Implant Impressions

February 4, 2013

contributed by: Khaled Alghulikah

Here we highlight 2 different techniques for taking an implant impression.  For single units especially, either method produces acceptable results.


Remove healing abutment and place closed tray impression coping.


Verify with radiograph that the coping is seated all the way.  The one below is NOT!


The coping below is properly seated and ready for an impression.


PVS material and a stock impression tray are used to take an impression.  The closed tray coping, lab analog, and impression are sent to the lab for fabrication.



Remove the healing abutment.


Place the open tray impression coping into the implant body.


Open tray impression coping is in place.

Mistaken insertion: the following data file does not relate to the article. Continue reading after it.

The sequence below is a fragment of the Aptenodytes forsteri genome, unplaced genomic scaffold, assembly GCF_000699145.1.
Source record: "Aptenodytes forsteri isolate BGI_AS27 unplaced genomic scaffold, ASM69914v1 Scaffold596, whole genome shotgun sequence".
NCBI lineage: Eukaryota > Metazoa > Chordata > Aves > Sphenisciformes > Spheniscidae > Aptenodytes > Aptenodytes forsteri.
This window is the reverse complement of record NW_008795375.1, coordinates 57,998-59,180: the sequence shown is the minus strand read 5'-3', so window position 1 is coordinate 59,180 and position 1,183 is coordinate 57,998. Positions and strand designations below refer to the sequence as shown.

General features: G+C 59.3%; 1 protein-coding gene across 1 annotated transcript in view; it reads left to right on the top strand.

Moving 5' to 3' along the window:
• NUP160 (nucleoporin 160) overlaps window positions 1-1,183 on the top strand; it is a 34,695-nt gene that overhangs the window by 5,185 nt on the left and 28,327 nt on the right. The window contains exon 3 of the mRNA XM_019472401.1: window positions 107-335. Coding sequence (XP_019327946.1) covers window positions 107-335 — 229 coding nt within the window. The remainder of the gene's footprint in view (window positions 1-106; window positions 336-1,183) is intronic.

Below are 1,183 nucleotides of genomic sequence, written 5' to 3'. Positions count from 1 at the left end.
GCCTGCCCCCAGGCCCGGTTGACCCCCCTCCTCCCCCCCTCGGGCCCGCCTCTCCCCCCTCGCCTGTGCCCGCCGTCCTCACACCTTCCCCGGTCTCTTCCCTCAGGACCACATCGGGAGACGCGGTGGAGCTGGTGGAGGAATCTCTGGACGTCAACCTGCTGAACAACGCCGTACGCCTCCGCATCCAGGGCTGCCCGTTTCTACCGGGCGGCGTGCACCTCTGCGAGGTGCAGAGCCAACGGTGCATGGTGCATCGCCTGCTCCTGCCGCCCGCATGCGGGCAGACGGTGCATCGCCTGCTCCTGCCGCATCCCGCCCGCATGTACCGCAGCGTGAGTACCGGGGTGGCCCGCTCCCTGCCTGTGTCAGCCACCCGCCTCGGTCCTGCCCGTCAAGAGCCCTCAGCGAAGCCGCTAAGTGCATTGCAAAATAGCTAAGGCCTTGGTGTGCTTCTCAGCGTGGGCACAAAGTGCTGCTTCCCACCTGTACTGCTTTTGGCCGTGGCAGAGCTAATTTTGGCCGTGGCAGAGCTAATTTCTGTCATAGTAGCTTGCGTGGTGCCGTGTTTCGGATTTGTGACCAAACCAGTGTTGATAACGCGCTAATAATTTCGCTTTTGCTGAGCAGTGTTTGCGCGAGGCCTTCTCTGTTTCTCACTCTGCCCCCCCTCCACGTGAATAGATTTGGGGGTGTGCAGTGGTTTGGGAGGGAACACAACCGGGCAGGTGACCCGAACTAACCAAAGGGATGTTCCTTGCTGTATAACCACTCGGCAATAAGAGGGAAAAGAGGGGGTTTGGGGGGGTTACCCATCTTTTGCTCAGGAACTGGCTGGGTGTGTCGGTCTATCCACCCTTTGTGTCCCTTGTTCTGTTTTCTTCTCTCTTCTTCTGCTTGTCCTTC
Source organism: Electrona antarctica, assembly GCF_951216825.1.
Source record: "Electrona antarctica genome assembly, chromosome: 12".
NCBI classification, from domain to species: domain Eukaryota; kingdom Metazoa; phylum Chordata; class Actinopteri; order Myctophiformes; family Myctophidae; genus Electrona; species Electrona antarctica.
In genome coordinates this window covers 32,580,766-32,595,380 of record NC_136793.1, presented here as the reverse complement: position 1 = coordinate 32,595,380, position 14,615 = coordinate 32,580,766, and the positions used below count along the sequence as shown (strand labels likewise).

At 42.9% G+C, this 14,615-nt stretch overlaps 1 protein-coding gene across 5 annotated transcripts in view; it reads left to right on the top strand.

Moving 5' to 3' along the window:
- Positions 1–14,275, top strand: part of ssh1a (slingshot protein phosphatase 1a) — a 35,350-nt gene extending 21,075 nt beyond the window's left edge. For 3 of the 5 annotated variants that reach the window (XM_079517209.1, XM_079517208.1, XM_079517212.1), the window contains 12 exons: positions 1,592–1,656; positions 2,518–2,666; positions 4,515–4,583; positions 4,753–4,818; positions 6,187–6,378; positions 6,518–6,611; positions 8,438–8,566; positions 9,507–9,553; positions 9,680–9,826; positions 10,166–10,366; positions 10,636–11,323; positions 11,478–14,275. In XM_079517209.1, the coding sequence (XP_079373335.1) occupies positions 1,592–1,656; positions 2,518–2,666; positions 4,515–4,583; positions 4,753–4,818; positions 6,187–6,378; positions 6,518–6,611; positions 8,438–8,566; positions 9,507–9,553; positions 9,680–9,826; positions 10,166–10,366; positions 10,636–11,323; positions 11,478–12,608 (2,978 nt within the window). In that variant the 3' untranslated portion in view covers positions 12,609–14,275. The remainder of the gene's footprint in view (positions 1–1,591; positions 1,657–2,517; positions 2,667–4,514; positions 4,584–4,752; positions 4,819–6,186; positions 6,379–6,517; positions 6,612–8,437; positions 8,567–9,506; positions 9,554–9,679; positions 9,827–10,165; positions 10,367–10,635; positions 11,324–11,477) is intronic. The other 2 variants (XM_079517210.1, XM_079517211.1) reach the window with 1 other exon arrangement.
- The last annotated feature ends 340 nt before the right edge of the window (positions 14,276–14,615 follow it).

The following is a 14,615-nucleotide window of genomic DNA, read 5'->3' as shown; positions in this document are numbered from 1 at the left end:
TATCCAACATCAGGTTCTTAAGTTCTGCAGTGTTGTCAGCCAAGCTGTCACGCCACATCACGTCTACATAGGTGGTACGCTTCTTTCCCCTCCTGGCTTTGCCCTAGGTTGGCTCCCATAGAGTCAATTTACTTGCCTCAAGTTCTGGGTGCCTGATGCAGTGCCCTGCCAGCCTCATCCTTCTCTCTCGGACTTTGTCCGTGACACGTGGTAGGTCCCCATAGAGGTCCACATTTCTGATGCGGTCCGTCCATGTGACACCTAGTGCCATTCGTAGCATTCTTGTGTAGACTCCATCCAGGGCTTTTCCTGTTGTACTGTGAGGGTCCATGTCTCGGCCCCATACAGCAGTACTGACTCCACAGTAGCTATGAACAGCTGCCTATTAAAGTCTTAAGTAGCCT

A radiograph is taken to verify complete seating.  Note also the sinus lift and grafted bone that was completed via a lateral window approach.


A stock tray with a relief hole is used to take the impression.


When the impression material sets, the coping is unscrewed and trapped in the impression.


Completed PVS impression is sent to the lab with the analog and lab screw.


New Vicodin Formulations

June 12, 2012

Vicodin (hydrocodone bitartrate and acetominophen tablets, USP) 5mg/300mg

Vicodin ES (hydrocodone bitartrate and acetominophen tablets, USP) 7.5mg/300mg

*Daily dosage of Acetominophen should not exceed 4000mg per day.  Total daily dosage should NOT exceed 8 tablets!